On December 1, 2021, the Supreme Court began reviewing one of the most controversial judicial decisions in American history – Roe versus Wade. The ruling that effectively invalidated abortion laws passed by every state legislature in the previous 150 years is under consideration as to whether it remains a valid precedent or should be abandoned.
Legal and Constitutional Premise
From a legal standing, Roe has little to commend it. Professor John Hart Ely, who openly favored Roe’s result, called it a “very bad decision…because it is…not constitutional law and gives almost no sense of an obligation to try to be.”
Professor Kermit Roosevelt, who similarly supports recognition of a constitutional right to abortion, writes: “As constitutional argument, Roe is barely coherent. The court pulled its fundamental right to choose more or less from the constitutional ether. It supported that right via a lengthy, but purposeless, cross-cultural history review of abortion restrictions.”
From a public opinion standpoint, the country has never embraced legal abortion through all nine months of pregnancy – which is what Roe allowed.
Dobbs v. Jackson Women’s Health Organization: Mississippi’s Gestational Age Act
The actual case being reviewed this week is Mississippi House Bill 1510, the Gestational Age Act. The Act limits all abortions in the state to fifteen (15) weeks’ gestation, except in cases of medical emergency or severe fetal abnormality. Mississippi targets viability as the key constitutional concept. (This is key to their case!) While often placed at approximately 24 weeks, viability is an inherently subjective standard and depends on many variables. Medical advances have now made the survival of even 22-week-old unborn children possible.
The Act highlights facts about fetal development that were unavailable to the Supreme Court in Roe, including that a 15-week-old unborn child has all major organs, moves all fingers separately, exhibits a preference for right or left-handedness, and is responsive to pain.
The strongest argument for maintaining Roe is court precedent. Of the 233 cases in which the Supreme Court has reversed its own prior precedents, more than 60 percent involved constitutional questions, where Roe is clearly vulnerable. The Court might find it necessary, in the context of a constitutional challenge to such a pre-viability ban, to first determine whether viability, and therefore Roe’s “central principle” itself, remains legitimate.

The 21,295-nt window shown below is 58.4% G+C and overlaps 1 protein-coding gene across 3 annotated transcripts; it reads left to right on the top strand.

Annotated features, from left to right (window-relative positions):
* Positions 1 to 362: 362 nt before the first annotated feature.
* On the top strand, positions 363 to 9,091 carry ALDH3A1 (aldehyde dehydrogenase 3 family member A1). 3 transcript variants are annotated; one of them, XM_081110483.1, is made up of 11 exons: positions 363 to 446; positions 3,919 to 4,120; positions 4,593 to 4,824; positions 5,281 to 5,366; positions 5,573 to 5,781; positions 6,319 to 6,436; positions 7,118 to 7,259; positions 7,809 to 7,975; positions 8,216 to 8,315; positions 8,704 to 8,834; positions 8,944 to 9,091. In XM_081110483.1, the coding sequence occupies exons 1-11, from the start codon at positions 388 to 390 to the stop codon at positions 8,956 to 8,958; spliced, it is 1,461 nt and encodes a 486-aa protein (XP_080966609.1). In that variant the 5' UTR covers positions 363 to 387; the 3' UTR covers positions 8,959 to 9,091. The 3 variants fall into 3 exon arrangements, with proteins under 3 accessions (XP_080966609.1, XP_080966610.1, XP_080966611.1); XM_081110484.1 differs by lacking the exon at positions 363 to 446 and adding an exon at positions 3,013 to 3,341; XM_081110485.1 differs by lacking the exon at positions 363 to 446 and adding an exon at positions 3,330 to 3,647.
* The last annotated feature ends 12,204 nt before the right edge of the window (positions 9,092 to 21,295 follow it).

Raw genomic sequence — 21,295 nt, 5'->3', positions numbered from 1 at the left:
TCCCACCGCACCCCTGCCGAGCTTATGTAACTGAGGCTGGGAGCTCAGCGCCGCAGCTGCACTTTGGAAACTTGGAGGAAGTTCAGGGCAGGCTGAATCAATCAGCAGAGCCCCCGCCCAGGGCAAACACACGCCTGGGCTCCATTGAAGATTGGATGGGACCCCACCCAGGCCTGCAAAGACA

Nothing has ever killed more people in America – or worldwide – than abortion. It is estimated that over 62 million babies have been killed by abortion since Roe in 1973. (An estimated 20 million black babies — more than the entire black population of 1960 – have been lost to abortion as a result of Planned Parenthood’s target of the black community. 79% of Planned Parenthood abortion facilities are located within walking distance of neighborhoods that have proportionately higher populations of black or Latina women.)
What Happens Next
After hearing oral arguments this week, the Supreme Court will likely not announce its decision in Dobbs until late in its term, which will likely conclude at the end of June. If the constitutional right to abortion is reversed, this decision would restore the states’ authority to regulate or prohibit abortion as they see fit.
Ask God to forgive and cleanse America from the shedding of innocent blood (Numbers 35:33).
Ask Him to give the attorneys arguing for life supernatural wisdom and language.
Ask Him to confuse the thoughts of those arguing for death, to make their logic seem foolish, their arguments illogical and disconnected.
Ask the Holy Spirit to hover over the courtroom, controlling the atmosphere. Bind evil spirits from the room (Matthew 16:19).
Give justice to the weak and the fatherless; maintain the right of the afflicted and the destitute. Rescue the weak and the needy; deliver them from the hand of the wicked. (Psalm 82:3-4)
Rescue those being led away to death; hold back those staggering toward slaughter. (Proverbs 24:11)
*Dutch Sheets: Give Him 15
America . . . it is time for justice and mercy for the unborn.